Wednesday, September 12, 2007

A Good Enough Parent?

I have a very good and wise friend who when I frequently fret about my inadequacies as a mother, says to me, but are you a good enough parent?

I think the answer is, as it is for most of us, probably, yes. We all probably fall down in some areas of parenting, but in general most parents are benign and doing the best for their offspring. That we don't always get it right is part of human nature.

I mention this, because, like I guess the rest of the country I have been transfixed by the Madeleine McCann story this week. I was going to blog about it anyway, when I came back from holiday, but now more then ever, it seems pertinent to do so.

One of the most troubling aspects of this case is the decision the McCanns and their friends took to dine 100m away from their apartment while their children slept.

On balance, I think - I say I think, I don't know as we never took a holiday like that when our lot were that young - I wouldn't have done what they did. But I sure as hell can understand why they did it.

Being a parent means that sometimes, particularly when you have very small children, you need some childfree time, with your partner. We still find that, and nowadays get it less and less as the children stay up later. Being on holiday can add to the frustration you feel about not getting enough adult time (which incidentally has no bearing at all on how much you love your children. To keep a marriage going through the difficult times of coping with small children it is vital you do find time to spend together). I can really see the appeal of a holiday which allows you family time, plus some time away from the kids.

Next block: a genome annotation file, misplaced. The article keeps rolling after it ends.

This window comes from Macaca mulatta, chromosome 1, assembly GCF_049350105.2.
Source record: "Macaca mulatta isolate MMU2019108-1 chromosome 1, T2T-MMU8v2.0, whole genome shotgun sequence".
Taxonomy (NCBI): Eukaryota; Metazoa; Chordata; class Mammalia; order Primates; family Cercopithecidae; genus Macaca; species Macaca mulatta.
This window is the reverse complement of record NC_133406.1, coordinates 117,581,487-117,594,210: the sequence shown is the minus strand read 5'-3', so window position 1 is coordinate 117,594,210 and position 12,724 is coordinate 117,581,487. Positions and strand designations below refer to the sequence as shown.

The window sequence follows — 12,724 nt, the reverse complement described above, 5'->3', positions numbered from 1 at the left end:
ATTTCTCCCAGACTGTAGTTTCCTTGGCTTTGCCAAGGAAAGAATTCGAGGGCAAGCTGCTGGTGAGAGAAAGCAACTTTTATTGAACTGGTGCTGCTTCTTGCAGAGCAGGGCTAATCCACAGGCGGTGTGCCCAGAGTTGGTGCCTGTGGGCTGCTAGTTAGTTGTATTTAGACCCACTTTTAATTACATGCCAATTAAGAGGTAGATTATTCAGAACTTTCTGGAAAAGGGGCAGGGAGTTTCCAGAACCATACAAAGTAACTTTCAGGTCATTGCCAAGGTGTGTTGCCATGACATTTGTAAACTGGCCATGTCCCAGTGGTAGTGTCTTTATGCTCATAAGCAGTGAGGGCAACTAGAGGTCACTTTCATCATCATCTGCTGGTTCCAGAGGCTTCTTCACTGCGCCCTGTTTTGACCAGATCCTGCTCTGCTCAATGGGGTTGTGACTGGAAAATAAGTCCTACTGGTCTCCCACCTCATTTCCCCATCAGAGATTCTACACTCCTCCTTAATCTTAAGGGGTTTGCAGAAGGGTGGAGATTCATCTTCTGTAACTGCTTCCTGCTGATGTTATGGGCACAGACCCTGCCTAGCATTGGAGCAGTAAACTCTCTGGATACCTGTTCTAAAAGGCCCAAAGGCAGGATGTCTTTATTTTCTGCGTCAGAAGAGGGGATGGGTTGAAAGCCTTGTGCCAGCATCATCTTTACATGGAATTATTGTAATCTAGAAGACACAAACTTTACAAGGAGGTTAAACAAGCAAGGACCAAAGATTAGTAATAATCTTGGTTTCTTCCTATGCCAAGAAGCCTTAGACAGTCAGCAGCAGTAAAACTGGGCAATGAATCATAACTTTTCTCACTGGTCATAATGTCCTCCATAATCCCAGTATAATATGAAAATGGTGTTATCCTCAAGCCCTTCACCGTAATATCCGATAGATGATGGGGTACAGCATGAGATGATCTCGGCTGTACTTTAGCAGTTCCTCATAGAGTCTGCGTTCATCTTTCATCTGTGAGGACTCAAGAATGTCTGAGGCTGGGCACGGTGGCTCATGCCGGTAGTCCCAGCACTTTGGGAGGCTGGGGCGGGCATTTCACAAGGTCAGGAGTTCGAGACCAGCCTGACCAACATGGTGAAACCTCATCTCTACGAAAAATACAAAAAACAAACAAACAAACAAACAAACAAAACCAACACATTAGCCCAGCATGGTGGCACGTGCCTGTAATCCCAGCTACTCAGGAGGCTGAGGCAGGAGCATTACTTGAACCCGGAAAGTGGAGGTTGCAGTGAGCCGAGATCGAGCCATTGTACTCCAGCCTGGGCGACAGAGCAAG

I presume it is those considerations which led the McCanns to make their fateful decision. I also presume that it was something that others did at the resort, which perhaps led them to feel more relaxed about it then they may have been at home. Being abroad can have that effect. When holidaying in paradise no one expects to encounter the snake.

I have no idea why they decided not to go for the babysitting option offered by Mark Warner, but if it is anything like situations we have been in where the babysitting option actually means someone sitting in a room listening to a monitor but never actually checking on the children, I can understand why they might have thought that they'd make a better fist of it. After all, they were the parents. They would know if their children were likely to wake up or not. The worst they can have imagined was that one of the kids might have woken up crying - and hell we've been at home and not heard a child cry and realised they've been yelling for ages.